The plaintiffs in a racial gerrymandering case told a federal court Tuesday that lawmakers should not get another crack at redrawing districts that could still be unconstitutional.
A three-judge panel at the U.S. District Court for the Middle District of North Carolina last week appointed a special master to help review and potentially redraw nine state House and Senate districts that were already redrawn by the legislature to remedy unconstitutional racial gerrymanders.
Legislative defendants on Monday objected to the court’s appointment of Stanford Law School professor Nathaniel Persily in North Carolina v. Covington and said they wanted another chance to correct what might still be unconstitutional.
The plaintiffs objected to their objection.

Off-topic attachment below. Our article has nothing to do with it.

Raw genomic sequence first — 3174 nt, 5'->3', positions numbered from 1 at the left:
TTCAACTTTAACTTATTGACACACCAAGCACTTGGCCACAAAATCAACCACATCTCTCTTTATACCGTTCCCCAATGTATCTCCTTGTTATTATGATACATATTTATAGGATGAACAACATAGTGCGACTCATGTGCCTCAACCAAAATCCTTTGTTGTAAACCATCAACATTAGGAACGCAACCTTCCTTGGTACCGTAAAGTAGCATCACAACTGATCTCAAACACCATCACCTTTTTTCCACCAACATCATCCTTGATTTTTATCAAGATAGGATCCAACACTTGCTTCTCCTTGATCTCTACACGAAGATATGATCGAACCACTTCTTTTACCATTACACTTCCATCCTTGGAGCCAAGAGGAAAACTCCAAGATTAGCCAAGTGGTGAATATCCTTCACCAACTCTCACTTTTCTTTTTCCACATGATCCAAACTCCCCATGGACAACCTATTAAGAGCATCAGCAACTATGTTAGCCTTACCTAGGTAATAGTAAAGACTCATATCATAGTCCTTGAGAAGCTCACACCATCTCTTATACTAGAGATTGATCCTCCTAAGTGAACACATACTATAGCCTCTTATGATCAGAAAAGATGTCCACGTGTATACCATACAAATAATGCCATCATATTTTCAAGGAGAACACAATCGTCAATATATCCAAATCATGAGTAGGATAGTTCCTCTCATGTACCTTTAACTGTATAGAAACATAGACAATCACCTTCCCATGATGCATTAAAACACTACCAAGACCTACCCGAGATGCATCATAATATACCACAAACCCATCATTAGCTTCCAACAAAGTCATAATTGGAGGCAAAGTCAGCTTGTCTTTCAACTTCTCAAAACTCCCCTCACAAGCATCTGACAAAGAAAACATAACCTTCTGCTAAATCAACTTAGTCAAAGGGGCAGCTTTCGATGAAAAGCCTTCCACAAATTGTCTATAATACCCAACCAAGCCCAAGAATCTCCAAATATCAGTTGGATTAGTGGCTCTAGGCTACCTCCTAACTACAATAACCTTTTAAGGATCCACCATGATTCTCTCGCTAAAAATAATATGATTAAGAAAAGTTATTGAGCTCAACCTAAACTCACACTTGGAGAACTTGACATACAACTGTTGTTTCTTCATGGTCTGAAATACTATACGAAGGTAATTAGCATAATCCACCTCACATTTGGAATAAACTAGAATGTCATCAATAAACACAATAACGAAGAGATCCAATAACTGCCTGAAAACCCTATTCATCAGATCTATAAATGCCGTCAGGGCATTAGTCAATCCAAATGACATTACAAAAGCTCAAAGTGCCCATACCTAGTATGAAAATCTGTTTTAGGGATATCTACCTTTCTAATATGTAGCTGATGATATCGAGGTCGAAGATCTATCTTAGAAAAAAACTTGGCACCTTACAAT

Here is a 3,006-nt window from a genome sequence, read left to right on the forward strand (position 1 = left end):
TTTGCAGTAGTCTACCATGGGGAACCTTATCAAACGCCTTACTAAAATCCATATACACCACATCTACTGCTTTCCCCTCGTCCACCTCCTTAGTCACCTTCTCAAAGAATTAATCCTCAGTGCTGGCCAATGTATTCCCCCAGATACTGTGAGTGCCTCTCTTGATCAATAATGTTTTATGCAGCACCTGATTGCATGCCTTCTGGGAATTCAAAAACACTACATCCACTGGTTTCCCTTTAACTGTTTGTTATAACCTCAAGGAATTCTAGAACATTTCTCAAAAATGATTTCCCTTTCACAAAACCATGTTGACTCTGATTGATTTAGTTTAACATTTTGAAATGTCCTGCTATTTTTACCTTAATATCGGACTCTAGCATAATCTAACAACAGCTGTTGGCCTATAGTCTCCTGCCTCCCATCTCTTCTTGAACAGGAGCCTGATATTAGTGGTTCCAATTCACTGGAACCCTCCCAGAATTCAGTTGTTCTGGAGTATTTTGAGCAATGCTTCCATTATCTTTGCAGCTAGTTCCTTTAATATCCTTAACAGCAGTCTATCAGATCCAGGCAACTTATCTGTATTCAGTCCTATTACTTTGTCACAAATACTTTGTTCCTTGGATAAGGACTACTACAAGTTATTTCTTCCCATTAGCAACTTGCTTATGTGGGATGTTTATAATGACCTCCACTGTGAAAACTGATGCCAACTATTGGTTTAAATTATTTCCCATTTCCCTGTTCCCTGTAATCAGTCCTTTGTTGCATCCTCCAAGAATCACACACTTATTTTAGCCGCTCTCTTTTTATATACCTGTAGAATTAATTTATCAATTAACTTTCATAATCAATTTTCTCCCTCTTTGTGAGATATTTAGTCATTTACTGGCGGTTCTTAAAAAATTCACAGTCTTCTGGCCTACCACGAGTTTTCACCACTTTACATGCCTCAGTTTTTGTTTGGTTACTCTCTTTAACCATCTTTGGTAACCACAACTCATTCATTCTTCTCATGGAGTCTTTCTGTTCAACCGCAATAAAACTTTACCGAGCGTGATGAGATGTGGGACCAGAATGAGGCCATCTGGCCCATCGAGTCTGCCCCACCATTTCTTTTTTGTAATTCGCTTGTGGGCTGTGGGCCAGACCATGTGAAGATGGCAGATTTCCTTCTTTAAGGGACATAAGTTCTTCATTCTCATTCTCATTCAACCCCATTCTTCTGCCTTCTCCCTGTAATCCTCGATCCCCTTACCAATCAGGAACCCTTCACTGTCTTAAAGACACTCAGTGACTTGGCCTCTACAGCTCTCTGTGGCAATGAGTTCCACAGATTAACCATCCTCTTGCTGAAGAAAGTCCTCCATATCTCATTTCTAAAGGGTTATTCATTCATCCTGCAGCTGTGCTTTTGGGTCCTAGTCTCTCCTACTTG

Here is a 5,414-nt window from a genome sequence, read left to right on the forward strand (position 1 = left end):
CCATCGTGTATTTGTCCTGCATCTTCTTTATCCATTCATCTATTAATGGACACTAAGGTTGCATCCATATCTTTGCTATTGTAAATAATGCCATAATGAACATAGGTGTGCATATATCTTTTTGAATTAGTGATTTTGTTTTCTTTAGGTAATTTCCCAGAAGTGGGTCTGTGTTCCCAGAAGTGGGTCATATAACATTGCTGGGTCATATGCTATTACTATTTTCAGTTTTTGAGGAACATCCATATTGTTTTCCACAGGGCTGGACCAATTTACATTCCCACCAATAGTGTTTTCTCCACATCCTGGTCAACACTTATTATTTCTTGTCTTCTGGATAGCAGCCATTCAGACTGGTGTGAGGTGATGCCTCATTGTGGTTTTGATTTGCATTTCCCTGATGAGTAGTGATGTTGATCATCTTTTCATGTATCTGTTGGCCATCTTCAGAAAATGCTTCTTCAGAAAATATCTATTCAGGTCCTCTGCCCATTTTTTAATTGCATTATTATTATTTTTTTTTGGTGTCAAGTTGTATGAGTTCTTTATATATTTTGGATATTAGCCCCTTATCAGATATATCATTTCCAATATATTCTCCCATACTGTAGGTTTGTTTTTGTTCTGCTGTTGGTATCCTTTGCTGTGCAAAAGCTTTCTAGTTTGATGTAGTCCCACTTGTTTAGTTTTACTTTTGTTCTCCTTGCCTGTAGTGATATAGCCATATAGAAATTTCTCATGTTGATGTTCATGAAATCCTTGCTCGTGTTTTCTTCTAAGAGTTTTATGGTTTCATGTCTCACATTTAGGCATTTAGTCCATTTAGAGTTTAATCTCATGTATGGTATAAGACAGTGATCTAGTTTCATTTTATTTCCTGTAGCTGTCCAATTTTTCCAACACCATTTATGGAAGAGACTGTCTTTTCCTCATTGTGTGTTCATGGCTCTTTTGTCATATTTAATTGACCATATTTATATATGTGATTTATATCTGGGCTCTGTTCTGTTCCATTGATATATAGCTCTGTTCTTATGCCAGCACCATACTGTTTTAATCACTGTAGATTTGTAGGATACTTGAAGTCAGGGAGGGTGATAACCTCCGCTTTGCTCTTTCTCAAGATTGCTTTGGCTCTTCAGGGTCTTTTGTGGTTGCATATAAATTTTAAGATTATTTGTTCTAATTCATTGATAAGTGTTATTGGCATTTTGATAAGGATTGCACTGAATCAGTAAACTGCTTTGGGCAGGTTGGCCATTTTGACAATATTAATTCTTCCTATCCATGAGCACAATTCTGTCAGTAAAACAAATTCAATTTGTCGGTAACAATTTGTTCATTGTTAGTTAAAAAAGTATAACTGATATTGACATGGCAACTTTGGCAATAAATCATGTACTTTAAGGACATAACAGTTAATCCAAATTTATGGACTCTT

“While the Supreme Court has instructed that legislatures should in most cases be given a ‘reasonable opportunity’ to remedy constitutional defects in their districting plans, there is no precedent for the proposition that a legislature’s opportunities should be unlimited or that legislatures should be given more than one chance to remedy constitutional violations,” the response states.
The document also states that the court gave the parties to the case a reasonable time to respond to the appointment and was proper in assigning Persily’s responsibilities. It also states that Persily does not have a conflict of interest in the case despite the legislative defendants’ questions about his prior publications and connections to the plaintiffs.
“Though Defendants have ‘amassed a string of objections, each of them when viewed with full knowledge of the facts is so weak that even taken together they amount, at best, to only a trivial risk of bias,'” the response states.
You can read the full document here.